America at Unrest- A Word on the Passing of John Updike

When I am not reading books concerning Christian theology or practice (currently reading Worldliness edited by CJ Mahaney, waiting on my copy of Lost and Found by Ed Stetzer to arrive), there is one other literary area of which I am quite fond: 20th century American fiction.  And, to be specific, not just all 20th century American fiction (since things like Steinbeck, King, and Grisham aren’t really on my list), but 20th century American fiction that focuses on the secret parts of society, the dirty areas that we all too easily gloss over when we look back in awe of how much better it was back then.  I’m talking about guys like Jack Kerouac, Frank O’Hara, William S. Burroughs, Hubert Selby Jr., and, the man who passed away this Tuesday, John Updike.  What I find so compelling about these men, though their novels are mostly filled with profane images and filthy words, is the picture of human depravity which they paint for us.  It is our desire to look back and talk about “the good ol’ days,” about how there was a time when God had a place in American life and following Christ was a way of life and not just a slogan.  But this was never the case.

I want to particularly focus on Updike, in observation of his recent passing.  My experiences with him come largely through his works in the Rabbit novels (Rabbit, Run; Rabbit Redux; Rabbit is Rich; and Rabbit at Rest).  In this series we follow the meandering life of a former Pennsylvania high school basketball star who finds himself constantly struggling between living the comfortable life in front of him or the exciting life just around the corner.  Through numerous adulteries and drug-filled, wild-eyed experimentations, Rabbit always seems to find his way back home to his wife and son and some version of God that he can never quite shake.

I was enthralled by this story because I saw in it so clearly my own propensity to run from comfort, to detest stability, and to always be seeking the new adventure.  I saw how in my own attempts at tossing things up I was just as guilty of minimizing God and placing him in a cabinet somewhere while I chased whatever sinful desire had tickled my nose.  And I saw in it how no matter what I do, at the end of my escapes there is always the cold fact of reality and the inescapable presence of a God who can not just be locked away.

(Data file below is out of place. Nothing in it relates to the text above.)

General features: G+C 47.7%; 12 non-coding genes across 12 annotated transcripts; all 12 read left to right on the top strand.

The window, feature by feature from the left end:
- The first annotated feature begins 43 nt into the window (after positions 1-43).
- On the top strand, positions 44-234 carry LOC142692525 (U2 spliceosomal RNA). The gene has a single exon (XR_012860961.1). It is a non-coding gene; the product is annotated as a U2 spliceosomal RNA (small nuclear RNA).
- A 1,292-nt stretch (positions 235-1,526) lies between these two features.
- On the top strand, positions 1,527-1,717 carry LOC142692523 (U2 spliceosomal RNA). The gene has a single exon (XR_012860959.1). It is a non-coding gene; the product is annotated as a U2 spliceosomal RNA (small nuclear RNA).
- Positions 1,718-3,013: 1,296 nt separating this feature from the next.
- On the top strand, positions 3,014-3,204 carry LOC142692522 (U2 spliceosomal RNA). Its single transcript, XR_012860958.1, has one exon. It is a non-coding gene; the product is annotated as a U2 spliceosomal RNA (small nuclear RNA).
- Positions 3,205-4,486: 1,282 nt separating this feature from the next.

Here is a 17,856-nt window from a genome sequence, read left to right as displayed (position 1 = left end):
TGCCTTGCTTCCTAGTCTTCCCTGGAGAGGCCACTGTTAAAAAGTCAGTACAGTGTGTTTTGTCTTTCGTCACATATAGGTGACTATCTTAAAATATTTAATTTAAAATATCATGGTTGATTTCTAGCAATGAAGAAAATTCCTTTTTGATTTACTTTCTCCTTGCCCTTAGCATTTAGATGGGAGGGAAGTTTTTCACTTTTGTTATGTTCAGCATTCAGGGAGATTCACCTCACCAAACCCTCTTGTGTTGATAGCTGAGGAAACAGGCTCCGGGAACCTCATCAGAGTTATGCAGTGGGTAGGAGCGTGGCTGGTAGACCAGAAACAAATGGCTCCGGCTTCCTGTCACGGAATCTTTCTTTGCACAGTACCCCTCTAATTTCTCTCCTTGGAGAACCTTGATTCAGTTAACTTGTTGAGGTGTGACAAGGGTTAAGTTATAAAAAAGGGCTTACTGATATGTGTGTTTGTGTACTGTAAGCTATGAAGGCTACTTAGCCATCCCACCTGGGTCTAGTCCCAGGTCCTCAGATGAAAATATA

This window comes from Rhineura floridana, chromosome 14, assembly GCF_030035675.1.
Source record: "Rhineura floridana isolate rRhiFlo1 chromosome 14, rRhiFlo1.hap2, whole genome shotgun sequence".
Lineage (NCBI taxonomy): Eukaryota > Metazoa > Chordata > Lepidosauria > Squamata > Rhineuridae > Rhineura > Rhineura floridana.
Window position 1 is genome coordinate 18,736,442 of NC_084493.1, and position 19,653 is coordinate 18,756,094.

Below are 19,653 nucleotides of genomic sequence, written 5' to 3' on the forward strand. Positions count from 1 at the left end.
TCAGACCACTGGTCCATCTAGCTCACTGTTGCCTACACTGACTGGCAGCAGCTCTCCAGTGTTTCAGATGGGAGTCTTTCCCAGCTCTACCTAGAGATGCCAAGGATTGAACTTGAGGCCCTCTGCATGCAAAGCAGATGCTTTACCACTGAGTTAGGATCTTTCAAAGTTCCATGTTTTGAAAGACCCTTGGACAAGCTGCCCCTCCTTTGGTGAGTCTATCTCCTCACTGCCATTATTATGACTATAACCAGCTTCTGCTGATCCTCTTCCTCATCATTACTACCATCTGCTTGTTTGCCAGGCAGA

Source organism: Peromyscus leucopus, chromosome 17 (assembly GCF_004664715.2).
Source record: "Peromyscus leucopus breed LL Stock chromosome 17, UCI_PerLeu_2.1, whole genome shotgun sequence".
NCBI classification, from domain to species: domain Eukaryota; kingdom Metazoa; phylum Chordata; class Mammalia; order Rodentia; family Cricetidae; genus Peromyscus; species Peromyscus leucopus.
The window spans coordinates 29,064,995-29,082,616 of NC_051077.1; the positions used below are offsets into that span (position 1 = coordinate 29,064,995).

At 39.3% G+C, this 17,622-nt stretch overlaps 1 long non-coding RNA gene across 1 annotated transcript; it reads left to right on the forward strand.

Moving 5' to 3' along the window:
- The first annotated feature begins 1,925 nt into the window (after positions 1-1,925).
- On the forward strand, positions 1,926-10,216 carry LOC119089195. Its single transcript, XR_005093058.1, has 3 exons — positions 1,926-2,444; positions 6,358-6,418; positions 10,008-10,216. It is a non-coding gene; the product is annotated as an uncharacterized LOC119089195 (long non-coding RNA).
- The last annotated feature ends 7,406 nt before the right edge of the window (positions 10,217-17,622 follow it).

Updike, speaking on his own personal struggles said,

“I remember the times when I was wrestling with these issues that I would feel crushed. I was crushed by the purely materialistic, atheistic account of the universe. I am very prone to accept all that the scientists tell us, the truth of it, the authority of the efforts of all the men and woman spent trying to understand more about atoms and molecules. But I can’t quite make the leap of unfaith, as it were, and say, `This is it. Carpe diem (seize the day), and tough luck.’”

“The purely materialistic, atheistic account of the universe.”  How astute is that?  Reading these words just lights up everything that is troubling about our society.   We have tried to depersonalize all of what’s around us.  We have depersonalized sex, so that it is just an encounter where two animals satisfy their natural urges.  We have depersonalized the family, where it is no longer Mom, Dad, Brother and Sister, but it is whomever and whatever wants to play house for awhile.  We have depersonalized religion so that there is no right way to believe and there is no punishment for not putting faith in anything, and in the end it’s singing “Oh Happy Day” and a bucket of lollipops for everyone who simply tries to “do good.”  Yet, no matter how much we try to depersonalize it, God is still there.  “For the wrath of God is revealed from heaven against all ungodliness and unrighteousness of men, who by their unrighteousness suppress the truth.  For what can be known about God is plain to them, because God has shown it to them” (Romans 1.18-19).  No amount of depersonalization can get rid of our guilty knowledge of God.

This to me is the larger theme of Updike, particularly in the Rabbit novels.  There are many paths to try and find happiness, but after a life in which Rabbit has tried to exhaust them all, there is still no satisfaction to be found.  The only satisfaction, the only hope, is to be found in God; and God is never too far away.  This is not only the message from Updike, it is the message of the Bible, and I think seeing this ancient truth applied in such an engaging, artistic, and ultimately depressing way, makes it ever more clear how far we all wander from God and how dependent we are on him to keep us from realizing the extent of our own depravity, calling us “out of darkness into his marvelous light” (1 Peter 2.9).

Though he was not theologian, and his writings are probably more than most theologians could stomach, I am thankful for the common grace God gave him to be able to write such eye-opening works.  From accounts, John Updike attended church regularly throughout his life.  I pray that he had himself experienced God’s transforming work on his heart and that today, though he is now absent from the body, he will be present with the Lord.

One Response to “America at Unrest- A Word on the Passing of John Updike”

  1. coffee Says:

    John Updike’s passing is sad, but he left a ton of awesome work. “Immortality is nontransferrable” he said appropriately.

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